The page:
OVERVIEW OF THE UNIVERSAL PROXY RULES
Under the new, mandatory universal proxy card system, a proxy card will have to include both the company nominees and the dissident nominees. Shareholders will be able to give voting instructions in favor of any combination of properly nominated candidates they choose, up to the number of authorized seats for election at the meeting. The key components of the rules are as follows.
Required use of universal proxy cards in all contested elections
The rules require use of a universal proxy card by both the company and the dissident shareholder soliciting proxies in all non-exempt director election contests involving companies with a class of securities registered under Section 12 of the Exchange Act.
Any proxy card used in director election contests must contain options to give voting instructions for any of the candidates nominated by the company and any dissident shareholder. If the dissident has nominated a full slate of dissident candidates, the universal proxy card may permit shareholders to grant voting authority for either all company nominees or all dissident nominees, as a group. Otherwise, the universal proxy card must give shareholders the ability to grant voting authority to any combination of nominees they select from both the company and dissident slates.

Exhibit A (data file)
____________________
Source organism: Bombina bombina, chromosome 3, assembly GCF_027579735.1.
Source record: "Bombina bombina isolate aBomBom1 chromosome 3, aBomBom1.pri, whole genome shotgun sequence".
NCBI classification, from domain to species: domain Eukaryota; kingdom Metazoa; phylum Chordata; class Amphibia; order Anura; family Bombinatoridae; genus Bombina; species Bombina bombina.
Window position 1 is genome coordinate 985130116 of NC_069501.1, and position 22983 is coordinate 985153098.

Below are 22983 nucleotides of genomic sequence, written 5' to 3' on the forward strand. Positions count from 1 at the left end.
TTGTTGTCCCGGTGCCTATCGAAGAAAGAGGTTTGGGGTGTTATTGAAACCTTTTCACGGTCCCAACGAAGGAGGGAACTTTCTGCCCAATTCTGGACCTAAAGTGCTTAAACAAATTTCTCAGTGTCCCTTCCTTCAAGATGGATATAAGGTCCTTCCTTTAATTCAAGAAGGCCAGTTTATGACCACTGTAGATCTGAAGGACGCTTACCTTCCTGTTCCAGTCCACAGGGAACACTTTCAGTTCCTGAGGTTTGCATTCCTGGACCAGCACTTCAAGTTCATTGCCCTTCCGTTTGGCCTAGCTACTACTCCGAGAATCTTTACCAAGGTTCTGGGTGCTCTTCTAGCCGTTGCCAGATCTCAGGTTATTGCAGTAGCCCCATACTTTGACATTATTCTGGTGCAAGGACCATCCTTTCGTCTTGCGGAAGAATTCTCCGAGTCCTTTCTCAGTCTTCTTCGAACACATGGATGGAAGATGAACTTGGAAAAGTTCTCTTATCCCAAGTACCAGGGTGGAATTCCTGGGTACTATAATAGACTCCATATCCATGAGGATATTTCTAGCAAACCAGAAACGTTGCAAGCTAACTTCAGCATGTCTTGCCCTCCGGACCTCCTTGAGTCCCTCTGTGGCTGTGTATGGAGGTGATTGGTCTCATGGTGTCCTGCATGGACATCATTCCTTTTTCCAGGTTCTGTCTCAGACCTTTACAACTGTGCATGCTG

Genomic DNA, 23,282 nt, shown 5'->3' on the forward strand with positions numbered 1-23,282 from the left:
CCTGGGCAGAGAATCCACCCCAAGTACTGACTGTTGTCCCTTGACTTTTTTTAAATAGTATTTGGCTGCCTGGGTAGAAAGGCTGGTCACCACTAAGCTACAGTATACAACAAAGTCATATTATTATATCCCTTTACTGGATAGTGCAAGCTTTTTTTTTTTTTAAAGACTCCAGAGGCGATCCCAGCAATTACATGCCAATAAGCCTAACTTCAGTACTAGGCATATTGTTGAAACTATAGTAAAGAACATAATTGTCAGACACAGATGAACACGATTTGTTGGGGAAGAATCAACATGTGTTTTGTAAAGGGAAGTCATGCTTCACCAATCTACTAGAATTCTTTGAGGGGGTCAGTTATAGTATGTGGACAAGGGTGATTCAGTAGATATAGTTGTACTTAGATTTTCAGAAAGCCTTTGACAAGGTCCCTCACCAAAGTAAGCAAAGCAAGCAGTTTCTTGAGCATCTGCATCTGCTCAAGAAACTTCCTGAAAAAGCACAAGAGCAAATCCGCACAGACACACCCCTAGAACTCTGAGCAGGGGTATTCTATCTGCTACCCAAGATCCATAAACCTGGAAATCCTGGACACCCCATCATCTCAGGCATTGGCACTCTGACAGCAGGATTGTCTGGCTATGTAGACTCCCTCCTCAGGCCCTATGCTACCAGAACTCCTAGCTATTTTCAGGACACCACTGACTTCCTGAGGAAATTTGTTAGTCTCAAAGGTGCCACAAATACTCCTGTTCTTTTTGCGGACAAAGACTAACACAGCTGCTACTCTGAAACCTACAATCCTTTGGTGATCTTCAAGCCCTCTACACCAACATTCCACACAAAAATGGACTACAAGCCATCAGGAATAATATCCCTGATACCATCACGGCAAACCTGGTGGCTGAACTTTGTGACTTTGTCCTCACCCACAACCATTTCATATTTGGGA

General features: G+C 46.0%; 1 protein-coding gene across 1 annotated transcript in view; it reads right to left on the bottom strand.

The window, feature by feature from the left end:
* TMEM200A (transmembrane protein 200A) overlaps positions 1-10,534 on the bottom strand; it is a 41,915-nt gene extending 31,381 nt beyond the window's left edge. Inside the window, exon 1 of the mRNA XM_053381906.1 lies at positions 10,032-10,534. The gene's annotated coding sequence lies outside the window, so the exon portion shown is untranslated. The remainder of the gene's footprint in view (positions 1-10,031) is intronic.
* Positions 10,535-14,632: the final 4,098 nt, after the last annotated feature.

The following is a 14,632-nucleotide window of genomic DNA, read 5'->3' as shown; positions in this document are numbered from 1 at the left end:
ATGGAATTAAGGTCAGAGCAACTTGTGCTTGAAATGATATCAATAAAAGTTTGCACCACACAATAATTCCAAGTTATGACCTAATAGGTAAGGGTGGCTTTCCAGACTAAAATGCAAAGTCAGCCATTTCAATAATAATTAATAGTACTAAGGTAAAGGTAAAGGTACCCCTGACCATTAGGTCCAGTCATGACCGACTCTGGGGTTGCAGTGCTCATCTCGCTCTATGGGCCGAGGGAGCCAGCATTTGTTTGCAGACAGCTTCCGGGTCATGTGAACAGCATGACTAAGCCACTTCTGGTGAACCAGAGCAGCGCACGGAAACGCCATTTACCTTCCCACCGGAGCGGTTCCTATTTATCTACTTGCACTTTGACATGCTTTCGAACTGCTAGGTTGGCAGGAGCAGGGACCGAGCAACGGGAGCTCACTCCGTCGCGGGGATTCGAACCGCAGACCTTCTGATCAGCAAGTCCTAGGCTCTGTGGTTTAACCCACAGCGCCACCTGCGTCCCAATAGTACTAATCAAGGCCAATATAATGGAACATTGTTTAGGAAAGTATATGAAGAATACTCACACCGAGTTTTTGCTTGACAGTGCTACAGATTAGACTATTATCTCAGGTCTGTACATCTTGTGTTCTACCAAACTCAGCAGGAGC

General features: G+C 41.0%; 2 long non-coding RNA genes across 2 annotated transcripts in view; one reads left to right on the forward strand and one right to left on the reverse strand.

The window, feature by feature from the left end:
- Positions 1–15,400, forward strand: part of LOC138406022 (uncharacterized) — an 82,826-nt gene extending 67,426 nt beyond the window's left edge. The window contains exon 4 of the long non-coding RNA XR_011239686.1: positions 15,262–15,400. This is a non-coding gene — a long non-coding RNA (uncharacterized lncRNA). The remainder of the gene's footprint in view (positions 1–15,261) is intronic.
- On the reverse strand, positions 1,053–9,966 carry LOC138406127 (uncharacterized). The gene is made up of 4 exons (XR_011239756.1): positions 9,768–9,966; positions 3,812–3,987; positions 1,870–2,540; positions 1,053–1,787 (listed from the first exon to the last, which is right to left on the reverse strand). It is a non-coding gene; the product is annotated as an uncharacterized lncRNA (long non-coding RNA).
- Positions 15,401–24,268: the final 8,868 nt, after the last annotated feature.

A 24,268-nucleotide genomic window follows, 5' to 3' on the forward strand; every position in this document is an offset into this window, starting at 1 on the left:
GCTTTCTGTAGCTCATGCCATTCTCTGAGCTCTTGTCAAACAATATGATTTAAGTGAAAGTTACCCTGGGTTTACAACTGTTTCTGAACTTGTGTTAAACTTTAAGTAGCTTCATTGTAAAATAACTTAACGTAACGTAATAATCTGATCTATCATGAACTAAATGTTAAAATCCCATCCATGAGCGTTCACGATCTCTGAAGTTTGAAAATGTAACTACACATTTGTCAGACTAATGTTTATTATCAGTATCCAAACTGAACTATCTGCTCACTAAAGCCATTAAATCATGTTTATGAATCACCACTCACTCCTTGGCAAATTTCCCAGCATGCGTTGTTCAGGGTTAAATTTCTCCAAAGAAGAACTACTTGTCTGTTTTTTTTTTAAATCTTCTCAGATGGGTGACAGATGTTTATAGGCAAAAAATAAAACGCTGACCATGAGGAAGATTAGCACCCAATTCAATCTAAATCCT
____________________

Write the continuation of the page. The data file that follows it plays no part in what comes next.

The rules also include presentation, formatting and disclosure requirements for universal proxy cards. These must:
- Clearly distinguish between the company’s director nominees, the dissident’s nominees (and among the nominees of multiple dissidents, if any) and nominees pursuant to proxy access
- List nominees in alphabetical order by last name within each group (that is, the company slate and the dissident slate)
- Present all nominees in the same font type, style and size
- Prominently disclose the maximum number of nominees for which authority to vote can be granted
- Prominently disclose the treatment and effect of a proxy executed in a manner that grants authority to vote for more nominees than the number of directors being elected, either granting authority to vote for fewer nominees than the number of directors being elected or not granting authority to vote with respect to any nominees.
The rules do not require the company and dissident to use identical cards but only that their respective universal proxy cards adhere to the same ground rules summarized above. Notably, the company and dissident are each permitted to provide their distinct proxy voting recommendations on their proxy cards. They can list the company nominees before the dissident nominees and vice versa, and they can choose different colors for their proxy cards.
Nomination notices and filing deadline for proxy statements